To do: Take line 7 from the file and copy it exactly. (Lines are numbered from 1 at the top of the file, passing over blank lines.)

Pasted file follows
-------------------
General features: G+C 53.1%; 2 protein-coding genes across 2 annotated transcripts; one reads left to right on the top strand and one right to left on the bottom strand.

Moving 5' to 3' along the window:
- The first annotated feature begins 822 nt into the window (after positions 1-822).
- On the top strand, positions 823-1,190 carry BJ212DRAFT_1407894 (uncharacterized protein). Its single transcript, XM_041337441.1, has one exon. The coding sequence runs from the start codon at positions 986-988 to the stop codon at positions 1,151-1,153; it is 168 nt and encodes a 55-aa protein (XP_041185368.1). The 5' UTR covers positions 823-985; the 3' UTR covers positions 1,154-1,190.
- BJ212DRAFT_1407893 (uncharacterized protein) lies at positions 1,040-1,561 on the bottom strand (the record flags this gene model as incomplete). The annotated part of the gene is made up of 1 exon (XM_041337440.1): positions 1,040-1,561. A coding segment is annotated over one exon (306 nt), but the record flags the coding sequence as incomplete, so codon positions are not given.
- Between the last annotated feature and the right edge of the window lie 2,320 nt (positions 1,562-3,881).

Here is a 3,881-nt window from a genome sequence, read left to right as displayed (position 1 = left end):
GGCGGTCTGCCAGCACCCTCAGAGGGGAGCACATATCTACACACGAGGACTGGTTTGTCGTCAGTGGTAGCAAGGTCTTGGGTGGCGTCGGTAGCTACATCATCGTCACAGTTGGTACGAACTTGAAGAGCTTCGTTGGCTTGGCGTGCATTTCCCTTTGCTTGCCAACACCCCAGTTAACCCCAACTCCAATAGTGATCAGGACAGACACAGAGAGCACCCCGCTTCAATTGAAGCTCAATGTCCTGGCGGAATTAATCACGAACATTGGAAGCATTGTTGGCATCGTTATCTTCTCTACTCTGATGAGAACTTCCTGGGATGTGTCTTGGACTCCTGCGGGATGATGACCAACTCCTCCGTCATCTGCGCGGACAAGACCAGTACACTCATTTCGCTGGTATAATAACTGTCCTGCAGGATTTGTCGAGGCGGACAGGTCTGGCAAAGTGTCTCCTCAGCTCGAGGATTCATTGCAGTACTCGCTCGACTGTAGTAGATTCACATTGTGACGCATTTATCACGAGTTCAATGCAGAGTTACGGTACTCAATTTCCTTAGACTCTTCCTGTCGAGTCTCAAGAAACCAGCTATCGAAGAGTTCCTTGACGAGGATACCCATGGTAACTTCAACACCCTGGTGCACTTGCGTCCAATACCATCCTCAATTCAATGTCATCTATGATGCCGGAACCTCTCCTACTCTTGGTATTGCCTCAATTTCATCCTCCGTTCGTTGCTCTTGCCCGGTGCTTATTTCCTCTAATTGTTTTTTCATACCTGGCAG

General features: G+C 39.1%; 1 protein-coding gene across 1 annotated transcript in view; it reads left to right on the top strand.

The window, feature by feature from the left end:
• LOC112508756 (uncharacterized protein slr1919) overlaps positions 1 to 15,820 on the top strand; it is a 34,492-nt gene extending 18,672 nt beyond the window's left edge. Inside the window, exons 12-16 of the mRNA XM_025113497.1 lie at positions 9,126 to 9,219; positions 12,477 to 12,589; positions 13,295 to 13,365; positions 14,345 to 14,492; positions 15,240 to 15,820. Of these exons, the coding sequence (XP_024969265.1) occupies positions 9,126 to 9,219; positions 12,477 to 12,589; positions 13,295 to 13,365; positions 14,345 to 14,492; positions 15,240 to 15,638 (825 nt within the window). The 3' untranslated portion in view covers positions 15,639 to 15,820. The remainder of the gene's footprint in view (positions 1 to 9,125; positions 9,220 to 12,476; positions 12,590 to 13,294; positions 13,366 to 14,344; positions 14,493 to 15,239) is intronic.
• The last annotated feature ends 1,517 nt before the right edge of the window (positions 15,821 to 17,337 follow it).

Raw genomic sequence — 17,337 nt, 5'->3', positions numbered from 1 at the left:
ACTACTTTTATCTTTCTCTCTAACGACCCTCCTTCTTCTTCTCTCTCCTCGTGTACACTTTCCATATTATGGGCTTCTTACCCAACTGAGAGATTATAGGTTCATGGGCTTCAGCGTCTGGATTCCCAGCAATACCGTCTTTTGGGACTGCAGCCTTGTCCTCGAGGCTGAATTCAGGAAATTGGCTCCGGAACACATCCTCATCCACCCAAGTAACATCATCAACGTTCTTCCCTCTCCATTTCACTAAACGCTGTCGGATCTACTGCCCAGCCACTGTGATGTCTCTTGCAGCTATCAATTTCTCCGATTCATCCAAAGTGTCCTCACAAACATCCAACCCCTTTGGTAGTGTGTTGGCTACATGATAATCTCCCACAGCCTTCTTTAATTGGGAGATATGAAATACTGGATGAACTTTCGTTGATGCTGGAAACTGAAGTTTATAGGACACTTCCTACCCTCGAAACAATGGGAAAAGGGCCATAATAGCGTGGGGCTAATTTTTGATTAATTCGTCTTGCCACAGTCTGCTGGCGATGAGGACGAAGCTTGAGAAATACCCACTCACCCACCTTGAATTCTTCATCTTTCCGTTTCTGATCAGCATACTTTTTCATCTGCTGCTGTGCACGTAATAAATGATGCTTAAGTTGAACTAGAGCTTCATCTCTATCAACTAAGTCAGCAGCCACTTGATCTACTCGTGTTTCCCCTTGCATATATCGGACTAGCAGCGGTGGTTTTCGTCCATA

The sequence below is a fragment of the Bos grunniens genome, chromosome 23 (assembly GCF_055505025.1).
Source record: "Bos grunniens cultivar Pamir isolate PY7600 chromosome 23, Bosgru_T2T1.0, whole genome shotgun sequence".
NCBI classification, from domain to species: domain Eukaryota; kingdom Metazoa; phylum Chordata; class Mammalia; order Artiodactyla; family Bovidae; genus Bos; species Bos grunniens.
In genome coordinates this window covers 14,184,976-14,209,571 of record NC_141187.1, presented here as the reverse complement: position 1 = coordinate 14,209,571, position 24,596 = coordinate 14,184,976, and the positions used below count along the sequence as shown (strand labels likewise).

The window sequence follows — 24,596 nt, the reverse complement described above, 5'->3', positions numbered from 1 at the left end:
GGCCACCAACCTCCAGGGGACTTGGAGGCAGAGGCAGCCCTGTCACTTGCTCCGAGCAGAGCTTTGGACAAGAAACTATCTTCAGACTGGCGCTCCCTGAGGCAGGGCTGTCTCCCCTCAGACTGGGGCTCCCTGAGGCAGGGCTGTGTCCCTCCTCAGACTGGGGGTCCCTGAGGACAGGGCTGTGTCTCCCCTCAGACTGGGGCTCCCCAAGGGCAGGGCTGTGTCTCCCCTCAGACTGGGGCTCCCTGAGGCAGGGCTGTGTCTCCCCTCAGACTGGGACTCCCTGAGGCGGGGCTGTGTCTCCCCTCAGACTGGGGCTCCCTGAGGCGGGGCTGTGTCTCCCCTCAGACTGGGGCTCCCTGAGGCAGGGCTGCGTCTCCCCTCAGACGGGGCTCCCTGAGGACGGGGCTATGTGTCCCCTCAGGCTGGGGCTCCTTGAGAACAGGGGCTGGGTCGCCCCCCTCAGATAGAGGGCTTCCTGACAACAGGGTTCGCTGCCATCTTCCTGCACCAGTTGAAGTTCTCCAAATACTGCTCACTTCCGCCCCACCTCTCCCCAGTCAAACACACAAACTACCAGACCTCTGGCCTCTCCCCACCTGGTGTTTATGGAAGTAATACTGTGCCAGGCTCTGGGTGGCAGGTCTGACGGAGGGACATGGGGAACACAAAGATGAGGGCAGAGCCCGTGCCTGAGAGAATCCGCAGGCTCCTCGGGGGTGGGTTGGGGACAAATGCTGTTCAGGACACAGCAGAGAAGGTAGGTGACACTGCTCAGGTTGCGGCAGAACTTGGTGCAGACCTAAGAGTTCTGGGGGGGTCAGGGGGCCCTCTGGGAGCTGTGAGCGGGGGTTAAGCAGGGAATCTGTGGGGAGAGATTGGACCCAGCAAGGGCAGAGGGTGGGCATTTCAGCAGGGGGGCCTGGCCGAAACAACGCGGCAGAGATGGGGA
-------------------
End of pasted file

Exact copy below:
Here is a 3,881-nt window from a genome sequence, read left to right as displayed (position 1 = left end):